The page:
Readers may recall that the Federal Reserve created three vehicles to hold dodgy assets it obtained via the Bear and AIG bailouts, namely Maiden Lane (for Bear), Maiden Lane II (for AIG residential mortgage backed securities) and Maiden Lane III (for CDOs the Fed bought as part of taking out AIG credit default swap counterparties at 100% of notional value).
The Fed yesterday reported gains on its exposures in these entities due to improved market conditions. Per the Financial Times:
The US public’s hope of getting repaid for the bail-outs of Bear Stearns and AIG in the financial crisis increased on Thursday after the Federal Reserve reported a paper profit for the first time on all the holdings of securities bought from the companies.
A rise in the value of the mortgage-related securities that caused Bear’s demise and AIG’s near-collapse enabled the Fed to report unrealised gains on all three vehicles it set up to hold assets from the two stricken financial groups.
Yves here. The question is how seriously do we take this report. The authorities havea a funny way of touting mark to market gains, even in bubbly markets, as a sign that All Is Well, then deriding the same MTM values as irrationally depressed when they don’t like the outcome.
Our Tom Adams, who has done extensive valuation work on Maiden Lane III, weights in on the latest report. Not surprisingly, the central bank bank does not provide enough information on its website to allow for quantitative analysis. Tom’s bottom line is that while he finds the change in value reported this quarter to be not entirely implausible, he finds the earlier valuation to be exaggerated. In other words, the percentage gains shown may be defensible, but they were applied to a base number that looks inflated.
From Tom Adams:
The latest report on the Fed’s website for the Maiden Lane III is as of 3/31/10. Overview information:
The original Fed loan was $24.339 billion, AIG’s equity contribution was $5 billion.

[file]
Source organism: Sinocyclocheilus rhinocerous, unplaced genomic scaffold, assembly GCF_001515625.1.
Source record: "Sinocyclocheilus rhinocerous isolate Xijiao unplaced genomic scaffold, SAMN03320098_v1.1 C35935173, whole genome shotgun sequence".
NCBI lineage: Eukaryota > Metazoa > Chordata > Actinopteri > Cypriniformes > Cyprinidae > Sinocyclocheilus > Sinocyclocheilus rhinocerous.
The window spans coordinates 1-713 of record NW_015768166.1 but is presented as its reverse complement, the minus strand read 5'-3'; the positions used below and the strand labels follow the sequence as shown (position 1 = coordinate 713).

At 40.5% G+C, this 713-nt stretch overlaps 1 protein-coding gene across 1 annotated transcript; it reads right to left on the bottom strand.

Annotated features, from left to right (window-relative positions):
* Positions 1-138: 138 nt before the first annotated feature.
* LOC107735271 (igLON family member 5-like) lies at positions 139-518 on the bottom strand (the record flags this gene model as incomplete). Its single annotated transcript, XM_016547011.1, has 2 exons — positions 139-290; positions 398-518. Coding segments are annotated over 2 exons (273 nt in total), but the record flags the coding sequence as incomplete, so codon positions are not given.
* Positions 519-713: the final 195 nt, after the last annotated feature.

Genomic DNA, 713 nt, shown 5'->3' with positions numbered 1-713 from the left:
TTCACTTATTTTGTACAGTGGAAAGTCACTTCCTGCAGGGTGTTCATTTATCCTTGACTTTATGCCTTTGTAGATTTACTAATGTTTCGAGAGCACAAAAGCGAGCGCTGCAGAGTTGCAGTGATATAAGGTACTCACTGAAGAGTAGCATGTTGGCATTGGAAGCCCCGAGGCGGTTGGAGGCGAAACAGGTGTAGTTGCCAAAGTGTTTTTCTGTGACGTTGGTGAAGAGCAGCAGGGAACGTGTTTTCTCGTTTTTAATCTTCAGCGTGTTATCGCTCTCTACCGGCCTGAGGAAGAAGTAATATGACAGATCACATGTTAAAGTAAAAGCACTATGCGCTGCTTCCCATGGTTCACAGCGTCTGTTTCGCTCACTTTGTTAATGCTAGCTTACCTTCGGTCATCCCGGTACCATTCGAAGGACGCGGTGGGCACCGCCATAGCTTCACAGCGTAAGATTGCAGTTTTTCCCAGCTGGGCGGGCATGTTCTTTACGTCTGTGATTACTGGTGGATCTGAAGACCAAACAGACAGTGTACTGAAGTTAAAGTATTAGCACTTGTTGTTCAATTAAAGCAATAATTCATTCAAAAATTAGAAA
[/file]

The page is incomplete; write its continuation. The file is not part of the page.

As of 12/31/09, the Fed loan had been amortized down to $18.5 billion. In the first quarter, there was another $1.229 billion of amortization, bringing the amortized Fed loan balance to $17.325 billion.
Against this, the Fed claims to have CDOs with a fair market value of $23.699 billion, as of 3/31/10, up 4% from 12/31 of $22.794 billion.
96.6% of the deals in the portfolio are rated BB+ or below, and we know that many of these are in the CCC category.
The Fed’s report continues to break out CDOs by year of origination, even though we know now that companies like TCW traded much of the older collateral out of those earlier CDOs and into new, much worse 06 and 07 MBS. So this categorization by year of CDO closing is meaningless as a credit quality indicator.
By fair market value, 65.1% of the CDOs are “high grade”, 8.9% are mezzanine, 23.3% are CMBS CDOs. Interestingly, $269 million of the portfolio is RMBS – presumably, this is from deals that were liquidated. Another $354 million is cash, which may also have come from liquidations which together with the RMBS equals about 2.6% of the portfolio.
We also know now that the high grade designation is meaningless because so much of the collateral in these deals was other CDOs (an inner CDO squared).
I believe it is not improbable that during the first quarter of this year, the trading value of some CDOs appreciated, given the optimism about the markets recovery. I will expect that the recoveries would be concentrated in the higher rated portions of the collateral underlying high grade deals and CMBS CDOs.
In fact, the change in fair market value for the high grades was 0.24% – basically flat.
The mezzanine CDO change in FMV was 5.48% – this seems improbable.
The CMBS change in FMV was 17.53%. This doesn’t seem too outrageous.
In total, the portfolio’s change in FMV was $905 million, of which $823 million was from the CMBS CDOs.
In general, I thought that the CMBS CDOs were not in as bad a shape as originally treated. In fact, they had much of their posted collateral backed out via the Maiden Lane exchange. These were the late additions from Deutsche Bank. As a result, in concept, I don’t seem it as unreasonable that these have recovered a bit.
However, the problem I have is with the valuation of the high grade deals, prior to the 12/31/09. while they didn’t show much change during the quarter, they appear to be seriously inflated prior to this point, especially given their current rating status.
I would argue that this is the area where Blackrock and the Fed are taking the most liberties by continuing to maintain the illusion that they are high grade and that their year of origination matters, when we know that they are packed with worthless CDO bonds and newer vintage RMBS collateral.